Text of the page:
Labrador just released a statement announcing his bid for House majority leader, saying he believes Majority Leader Eric Cantor's primary loss on Tuesday shows, “Americans are looking for a change in the status quo.”
The leadership election is scheduled for June 19. Labrador made the announcement a half-day after it appeared McCarthy had the job locked up with no opponents.
Now, a Labrador aide said, the contest is up in the air.
“The old math can be thrown out,” the aide said, without revealing how many lawmakers support Labrador. “It’s a whole new ballgame.”
Now serving as House majority whip, McCarthy has been cultivating close relationships with the rank and file for years and claimed by Thursday to have gathered the backing of more than half the conference.
His only opponent, House Rules Committee Chairman Pete Sessions, R-Texas, dropped out Thursday night as his became clear he stood little chance of winning.
But the inevitability of McCarthy succeeding Cantor angered the most conservative faction of the House.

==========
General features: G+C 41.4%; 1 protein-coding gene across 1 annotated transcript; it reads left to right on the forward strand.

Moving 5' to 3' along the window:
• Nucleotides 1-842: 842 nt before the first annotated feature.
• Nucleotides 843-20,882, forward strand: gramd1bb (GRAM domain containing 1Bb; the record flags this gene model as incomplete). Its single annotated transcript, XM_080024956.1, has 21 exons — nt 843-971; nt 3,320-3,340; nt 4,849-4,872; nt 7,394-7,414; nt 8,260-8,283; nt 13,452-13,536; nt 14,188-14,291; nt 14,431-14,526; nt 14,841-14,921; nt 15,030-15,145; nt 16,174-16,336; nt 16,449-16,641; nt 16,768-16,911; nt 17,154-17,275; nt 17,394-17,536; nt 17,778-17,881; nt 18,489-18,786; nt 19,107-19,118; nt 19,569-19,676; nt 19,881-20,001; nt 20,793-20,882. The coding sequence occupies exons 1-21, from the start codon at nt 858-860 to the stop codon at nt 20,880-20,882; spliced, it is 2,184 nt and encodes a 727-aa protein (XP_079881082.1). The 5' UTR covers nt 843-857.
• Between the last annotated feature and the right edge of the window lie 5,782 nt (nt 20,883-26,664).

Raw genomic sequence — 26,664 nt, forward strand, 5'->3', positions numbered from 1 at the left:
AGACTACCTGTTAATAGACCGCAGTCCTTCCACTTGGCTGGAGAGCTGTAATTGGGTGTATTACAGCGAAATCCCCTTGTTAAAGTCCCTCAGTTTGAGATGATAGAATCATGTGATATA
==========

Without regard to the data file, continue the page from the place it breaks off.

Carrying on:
They had tried to recruit House Financial Services Committee Chairman Jeb Hensarling, R-Texas, but he declined to run.
Then they pursued Labrador.
“He got a lot of encouragement from other members,” a source close to the discussions told the Washington Examiner.
Many consider McCarthy to be a politically similar to Cantor, particularly when it comes to immigration reform.
Both Cantor and McCarthy, his protege, have expressed acceptance of legislation that would eventually legalize those who came here illegally, which some conservatives view as a form of amnesty.
Additionally, conservative talk show hosts who boosted Cantor's primary opponent Dave Brat to victory have been railing against McCarthy as another “pro-amnesty” leader.
Labrador, a former immigration lawyer, hardly fits the profile of what many conservatives want, which is someone to oppose any immigration reform that increases immigration, both legal and illegal, which they say will decrease employment and deflate wages.
He opposes immigration reform of any kind in 2014, but said he believes in eventually increasing legal immigration and creating a guest worker program after border security is increased.
But Labrador has said he opposes a pathway to citizenship. This could help him win favor with conservatives who might view him as an imperfect but far more attractive alternative to McCarthy.